Eastern Curlew

Did you know?

Eastern Curlews have very long legs, allowing them to wade in boggy areas and moorland in their breeding region, where other shorter-legged waders are unable to go.

In flight and on the ground, a loud sad-sounding 'cuuuur-lee', rising in pitch.
Facts and Figures
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Breeding season: 
June to July
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Basic Information
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What does it look like?

The Eastern Curlew is the largest wader that visits Australia, with a very long down-curved bill. The female's bill is usually longer than the male's and averages 185 mm in length. It is a bulky, dark-streaked brown wader, with a long neck and legs. When flying, the barred flight feathers are visible, lighter under the wings and dark above. They are wary birds, quick to take flight. Their wing beats are slow and deliberate, unlike the rapid beats of the Whimbrel. Other names are Curlew and Australian or Sea Curlew.

Similar species: 

The Eastern Curlew is the largest curlew, with a much longer bill and legs than the similar Whimbrel, Numensius phaeopus. The call of the Eastern Curlew is distinctive and the long bill is obvious in flight.

Where does it live?

The Eastern Curlew is widespread in coastal regions in the north-east and south of Australia, including Tasmania, and scattered in other coastal areas. It is rarely seen inland. It breeds in Russia and north-eastern China. On passage, they are commonly seen in Japan, Korea and Borneo. Small numbers visit New Zealand.


The Eastern Curlew is found on intertidal mudflats and sandflats, often with beds of seagrass, on sheltered coasts, especially estuaries, mangrove swamps, bays, harbours and lagoons.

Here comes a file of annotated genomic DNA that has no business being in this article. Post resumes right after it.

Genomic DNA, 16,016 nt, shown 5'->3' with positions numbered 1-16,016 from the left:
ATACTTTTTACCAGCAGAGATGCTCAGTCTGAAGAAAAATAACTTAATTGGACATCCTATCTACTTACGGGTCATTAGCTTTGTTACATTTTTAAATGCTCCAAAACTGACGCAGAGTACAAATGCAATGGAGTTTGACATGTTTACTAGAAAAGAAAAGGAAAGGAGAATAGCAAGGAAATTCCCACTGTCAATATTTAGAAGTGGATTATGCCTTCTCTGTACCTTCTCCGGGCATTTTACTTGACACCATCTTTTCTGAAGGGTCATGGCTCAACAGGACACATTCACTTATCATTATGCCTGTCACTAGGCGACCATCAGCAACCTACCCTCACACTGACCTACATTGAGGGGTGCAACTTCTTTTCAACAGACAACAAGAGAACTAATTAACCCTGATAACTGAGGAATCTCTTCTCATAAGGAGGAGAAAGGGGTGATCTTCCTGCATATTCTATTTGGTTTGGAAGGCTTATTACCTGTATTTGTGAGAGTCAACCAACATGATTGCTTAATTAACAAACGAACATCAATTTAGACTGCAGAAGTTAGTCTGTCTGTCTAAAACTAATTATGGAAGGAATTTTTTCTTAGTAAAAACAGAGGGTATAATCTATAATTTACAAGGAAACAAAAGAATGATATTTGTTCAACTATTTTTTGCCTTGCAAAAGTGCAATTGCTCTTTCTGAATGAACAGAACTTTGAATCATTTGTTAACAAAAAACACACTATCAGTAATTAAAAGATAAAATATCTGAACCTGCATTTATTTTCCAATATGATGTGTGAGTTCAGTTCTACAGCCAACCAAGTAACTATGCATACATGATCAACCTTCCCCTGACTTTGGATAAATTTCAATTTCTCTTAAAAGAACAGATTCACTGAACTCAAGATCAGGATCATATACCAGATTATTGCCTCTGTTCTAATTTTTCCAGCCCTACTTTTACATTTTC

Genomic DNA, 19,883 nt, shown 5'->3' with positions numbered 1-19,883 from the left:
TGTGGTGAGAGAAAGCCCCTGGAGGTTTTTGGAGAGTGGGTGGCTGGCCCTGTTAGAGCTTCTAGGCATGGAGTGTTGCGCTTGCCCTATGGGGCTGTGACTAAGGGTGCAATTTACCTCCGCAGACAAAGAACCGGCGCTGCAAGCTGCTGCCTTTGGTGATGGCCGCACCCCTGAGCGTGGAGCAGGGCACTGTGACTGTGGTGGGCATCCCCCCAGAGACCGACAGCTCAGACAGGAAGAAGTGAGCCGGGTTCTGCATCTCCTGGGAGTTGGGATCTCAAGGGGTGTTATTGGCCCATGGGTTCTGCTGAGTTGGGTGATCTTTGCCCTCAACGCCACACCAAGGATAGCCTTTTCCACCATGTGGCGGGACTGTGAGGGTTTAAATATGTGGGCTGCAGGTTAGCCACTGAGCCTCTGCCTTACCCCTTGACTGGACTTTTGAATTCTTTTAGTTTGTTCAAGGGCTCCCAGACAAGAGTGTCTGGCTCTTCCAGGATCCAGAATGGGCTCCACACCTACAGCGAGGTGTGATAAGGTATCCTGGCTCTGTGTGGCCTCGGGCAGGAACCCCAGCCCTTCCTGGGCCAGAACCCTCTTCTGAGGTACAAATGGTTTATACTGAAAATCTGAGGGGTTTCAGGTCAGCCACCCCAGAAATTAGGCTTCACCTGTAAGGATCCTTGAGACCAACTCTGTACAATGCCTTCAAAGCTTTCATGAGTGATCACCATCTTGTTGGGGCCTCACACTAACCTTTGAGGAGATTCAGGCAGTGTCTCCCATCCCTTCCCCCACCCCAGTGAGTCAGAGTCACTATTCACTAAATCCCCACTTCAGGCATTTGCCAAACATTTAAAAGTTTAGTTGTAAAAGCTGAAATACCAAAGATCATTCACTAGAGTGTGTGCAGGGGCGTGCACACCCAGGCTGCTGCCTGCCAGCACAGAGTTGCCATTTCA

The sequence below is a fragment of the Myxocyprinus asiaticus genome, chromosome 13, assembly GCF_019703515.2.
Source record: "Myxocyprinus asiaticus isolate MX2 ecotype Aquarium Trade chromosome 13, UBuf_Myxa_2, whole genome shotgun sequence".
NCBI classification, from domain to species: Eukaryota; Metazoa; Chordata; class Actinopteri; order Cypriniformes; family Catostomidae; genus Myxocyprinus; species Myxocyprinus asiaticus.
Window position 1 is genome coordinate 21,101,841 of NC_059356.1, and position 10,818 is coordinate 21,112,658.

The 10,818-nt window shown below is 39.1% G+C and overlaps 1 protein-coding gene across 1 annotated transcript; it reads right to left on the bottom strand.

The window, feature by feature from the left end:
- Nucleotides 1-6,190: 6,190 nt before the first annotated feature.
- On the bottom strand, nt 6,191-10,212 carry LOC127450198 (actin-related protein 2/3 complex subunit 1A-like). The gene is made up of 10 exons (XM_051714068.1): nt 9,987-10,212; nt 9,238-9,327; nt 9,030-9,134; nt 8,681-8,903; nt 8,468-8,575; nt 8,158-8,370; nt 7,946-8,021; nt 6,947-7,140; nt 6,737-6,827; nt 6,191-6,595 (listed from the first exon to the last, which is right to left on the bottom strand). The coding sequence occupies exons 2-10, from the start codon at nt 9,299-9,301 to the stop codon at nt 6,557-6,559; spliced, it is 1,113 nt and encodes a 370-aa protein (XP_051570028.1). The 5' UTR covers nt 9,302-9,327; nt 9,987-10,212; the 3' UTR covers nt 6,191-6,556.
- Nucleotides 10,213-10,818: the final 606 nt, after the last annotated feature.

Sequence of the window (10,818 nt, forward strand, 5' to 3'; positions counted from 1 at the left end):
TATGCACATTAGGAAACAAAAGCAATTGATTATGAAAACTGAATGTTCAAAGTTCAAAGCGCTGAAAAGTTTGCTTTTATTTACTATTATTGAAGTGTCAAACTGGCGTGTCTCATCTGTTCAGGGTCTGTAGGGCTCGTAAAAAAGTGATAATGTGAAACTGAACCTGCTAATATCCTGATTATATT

Seasonal movements: 

The Eastern Curlew is a migratory species, moving south by day and night, usually along coastlines, leaving breeding areas from mid-July to late September. They arrive in north-western and eastern Australia mainly in August. Large numbers appear on the east coast from September to November. Most leave again from late February to March.

What does it do?

The Eastern Curlew eats mainly small crabs and molluscs. Foraging by day and night, it is slow and deliberate, stalking slowly on sandy and muddy flats, picking from the surface or probing deep with its long bill.


Eastern Curlews breed in the northern hemisphere on swampy moors and boggy marshes. Both sexes have similar plumage, with the males using their haunting calls and display flights to attract a mate and defend their territory. The nest is a shallow depression lined with grass.

Living with us

Eastern Curlews may be declining in the south east of Australia. Threats on the East Asian-Australasian Flyway (the migration route to Australia) include economic and social pressures such as wetland destruction and change, pollution and hunting.

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